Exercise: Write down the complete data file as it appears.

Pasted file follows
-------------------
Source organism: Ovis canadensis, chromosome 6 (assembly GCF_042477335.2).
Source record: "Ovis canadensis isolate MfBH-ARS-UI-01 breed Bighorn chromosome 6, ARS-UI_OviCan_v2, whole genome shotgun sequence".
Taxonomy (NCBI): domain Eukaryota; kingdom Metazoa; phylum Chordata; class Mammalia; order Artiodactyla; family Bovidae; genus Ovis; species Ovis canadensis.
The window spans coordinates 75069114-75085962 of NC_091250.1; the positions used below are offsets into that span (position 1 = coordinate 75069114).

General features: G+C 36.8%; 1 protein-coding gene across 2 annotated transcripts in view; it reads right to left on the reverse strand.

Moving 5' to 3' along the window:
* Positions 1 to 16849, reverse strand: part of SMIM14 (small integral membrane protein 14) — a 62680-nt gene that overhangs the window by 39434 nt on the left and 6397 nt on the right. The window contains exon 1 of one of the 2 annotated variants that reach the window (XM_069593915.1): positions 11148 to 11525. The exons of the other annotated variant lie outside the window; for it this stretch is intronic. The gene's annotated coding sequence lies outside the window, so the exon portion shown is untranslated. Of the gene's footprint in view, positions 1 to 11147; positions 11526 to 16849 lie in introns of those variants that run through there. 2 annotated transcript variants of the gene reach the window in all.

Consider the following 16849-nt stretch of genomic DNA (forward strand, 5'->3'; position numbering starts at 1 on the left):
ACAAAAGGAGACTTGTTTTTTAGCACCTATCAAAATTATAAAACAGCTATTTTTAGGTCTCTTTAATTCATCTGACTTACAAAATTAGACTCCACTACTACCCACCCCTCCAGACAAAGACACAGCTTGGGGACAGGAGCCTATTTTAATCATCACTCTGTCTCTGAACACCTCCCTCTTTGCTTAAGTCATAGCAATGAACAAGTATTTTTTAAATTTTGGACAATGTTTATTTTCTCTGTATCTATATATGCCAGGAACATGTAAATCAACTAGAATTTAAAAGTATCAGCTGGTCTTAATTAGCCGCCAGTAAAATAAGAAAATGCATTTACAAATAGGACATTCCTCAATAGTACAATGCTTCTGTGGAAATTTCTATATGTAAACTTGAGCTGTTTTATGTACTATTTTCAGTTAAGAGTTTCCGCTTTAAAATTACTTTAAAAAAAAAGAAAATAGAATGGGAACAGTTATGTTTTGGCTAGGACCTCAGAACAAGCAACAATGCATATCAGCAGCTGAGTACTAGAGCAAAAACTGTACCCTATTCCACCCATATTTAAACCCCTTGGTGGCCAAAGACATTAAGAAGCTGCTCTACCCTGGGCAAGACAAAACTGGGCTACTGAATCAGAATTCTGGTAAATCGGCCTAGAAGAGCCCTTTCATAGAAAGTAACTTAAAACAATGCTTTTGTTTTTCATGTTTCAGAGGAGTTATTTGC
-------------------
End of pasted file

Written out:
Source organism: Ovis canadensis, chromosome 6 (assembly GCF_042477335.2).
Source record: "Ovis canadensis isolate MfBH-ARS-UI-01 breed Bighorn chromosome 6, ARS-UI_OviCan_v2, whole genome shotgun sequence".
Taxonomy (NCBI): domain Eukaryota; kingdom Metazoa; phylum Chordata; class Mammalia; order Artiodactyla; family Bovidae; genus Ovis; species Ovis canadensis.
The window spans coordinates 75069114-75085962 of NC_091250.1; the positions used below are offsets into that span (position 1 = coordinate 75069114).

General features: G+C 36.8%; 1 protein-coding gene across 2 annotated transcripts in view; it reads right to left on the reverse strand.

Moving 5' to 3' along the window:
* Positions 1 to 16849, reverse strand: part of SMIM14 (small integral membrane protein 14) — a 62680-nt gene that overhangs the window by 39434 nt on the left and 6397 nt on the right. The window contains exon 1 of one of the 2 annotated variants that reach the window (XM_069593915.1): positions 11148 to 11525. The exons of the other annotated variant lie outside the window; for it this stretch is intronic. The gene's annotated coding sequence lies outside the window, so the exon portion shown is untranslated. Of the gene's footprint in view, positions 1 to 11147; positions 11526 to 16849 lie in introns of those variants that run through there. 2 annotated transcript variants of the gene reach the window in all.

Consider the following 16849-nt stretch of genomic DNA (forward strand, 5'->3'; position numbering starts at 1 on the left):
ACAAAAGGAGACTTGTTTTTTAGCACCTATCAAAATTATAAAACAGCTATTTTTAGGTCTCTTTAATTCATCTGACTTACAAAATTAGACTCCACTACTACCCACCCCTCCAGACAAAGACACAGCTTGGGGACAGGAGCCTATTTTAATCATCACTCTGTCTCTGAACACCTCCCTCTTTGCTTAAGTCATAGCAATGAACAAGTATTTTTTAAATTTTGGACAATGTTTATTTTCTCTGTATCTATATATGCCAGGAACATGTAAATCAACTAGAATTTAAAAGTATCAGCTGGTCTTAATTAGCCGCCAGTAAAATAAGAAAATGCATTTACAAATAGGACATTCCTCAATAGTACAATGCTTCTGTGGAAATTTCTATATGTAAACTTGAGCTGTTTTATGTACTATTTTCAGTTAAGAGTTTCCGCTTTAAAATTACTTTAAAAAAAAAGAAAATAGAATGGGAACAGTTATGTTTTGGCTAGGACCTCAGAACAAGCAACAATGCATATCAGCAGCTGAGTACTAGAGCAAAAACTGTACCCTATTCCACCCATATTTAAACCCCTTGGTGGCCAAAGACATTAAGAAGCTGCTCTACCCTGGGCAAGACAAAACTGGGCTACTGAATCAGAATTCTGGTAAATCGGCCTAGAAGAGCCCTTTCATAGAAAGTAACTTAAAACAATGCTTTTGTTTTTCATGTTTCAGAGGAGTTATTTGC